He has just come out with a new book, which he co-wrote with Michael Charles Tobias, an ecologist, filmmaker, book author and animal rights advocate. The book is called Hope On Earth: A Conversation. And indeed, it is a conversation between Ehrlich and Tobias. In fact, their conversation –many of them — took place here in a research outpost just outside of Crested Butte.
Both men join us by phone to discuss the book and the most pressing environmental issues of the day that it explores.
Producer: Ted Burnham
Co-Hosts: Ted Burnham, Susan Moran
Engineer: Ted Burnham Executive Producer: Joel Parker
As the end of the school year approaches for high school students, it’s a good time to celebrate the achievements and passion of students in Colorado who have excelled in science, technology, math and engineering (STEM). Two of them — Hope Weinstein, a senior at Fairview High in Boulder, and Michael Brady, a senior at Cherry Creek High School in Greenwood Village — were finalists at a renowned global competition last week. It’s the Intel International Science and Engineering Fair, which is a program of Society for Science & the Public. Hope and Michael talk with co-host Susan Moran about their research and their message to other students.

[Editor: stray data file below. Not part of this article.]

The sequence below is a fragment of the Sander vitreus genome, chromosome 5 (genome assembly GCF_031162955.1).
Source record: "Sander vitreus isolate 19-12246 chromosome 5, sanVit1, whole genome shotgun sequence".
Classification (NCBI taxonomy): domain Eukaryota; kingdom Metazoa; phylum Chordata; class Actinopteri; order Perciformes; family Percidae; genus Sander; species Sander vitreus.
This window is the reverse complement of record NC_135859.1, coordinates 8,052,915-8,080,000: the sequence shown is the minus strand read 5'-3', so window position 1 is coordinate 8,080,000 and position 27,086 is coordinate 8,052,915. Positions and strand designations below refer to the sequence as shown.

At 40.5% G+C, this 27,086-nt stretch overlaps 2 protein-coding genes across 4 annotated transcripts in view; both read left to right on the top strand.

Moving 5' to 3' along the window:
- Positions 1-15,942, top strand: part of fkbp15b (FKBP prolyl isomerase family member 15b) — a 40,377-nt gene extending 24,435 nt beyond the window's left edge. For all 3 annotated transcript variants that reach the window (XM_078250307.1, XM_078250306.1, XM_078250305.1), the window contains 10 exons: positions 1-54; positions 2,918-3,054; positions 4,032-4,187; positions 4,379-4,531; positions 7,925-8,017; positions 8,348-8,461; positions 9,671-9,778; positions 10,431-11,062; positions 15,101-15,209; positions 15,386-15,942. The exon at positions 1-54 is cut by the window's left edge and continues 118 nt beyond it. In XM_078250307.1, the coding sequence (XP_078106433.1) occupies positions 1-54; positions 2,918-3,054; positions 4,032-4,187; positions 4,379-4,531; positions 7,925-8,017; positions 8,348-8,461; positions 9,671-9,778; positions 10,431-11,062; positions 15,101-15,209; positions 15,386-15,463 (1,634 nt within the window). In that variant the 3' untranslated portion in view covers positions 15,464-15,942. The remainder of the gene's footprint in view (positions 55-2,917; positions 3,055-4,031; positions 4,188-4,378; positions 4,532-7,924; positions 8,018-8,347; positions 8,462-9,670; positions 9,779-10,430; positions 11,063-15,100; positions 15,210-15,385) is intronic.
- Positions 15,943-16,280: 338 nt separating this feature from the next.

Rosetta Comet Mission (starts at 15:16)
When he’s not busy volunteering with How On Earth, Joel Parker is an astronomer with the Southwest Research Institute — and that’s the hat he has on today as our in-studio guest. He joins us to talk about the European Space Agency’s Rosetta mission, which will tag along with comet 67P/Churyumov-Gerasimenko as it swings nearer to the sun later this summer.
Joel is the Deputy Lead Investigator for ALICE, the ultraviolet spectrometer aboard the spacecraft. He’s also the featured presenter at Cafe Scientifique tomorrow night. So think of this conversation as a preview of what you might hear if you join him tomorrow at Brooklyn’s down in Denver. Joel will give a very informal talk starting at 6:30 pm, and will try to answer all your tough questions about comets, Rosetta, or anything else. CafeSci is free and open to the public.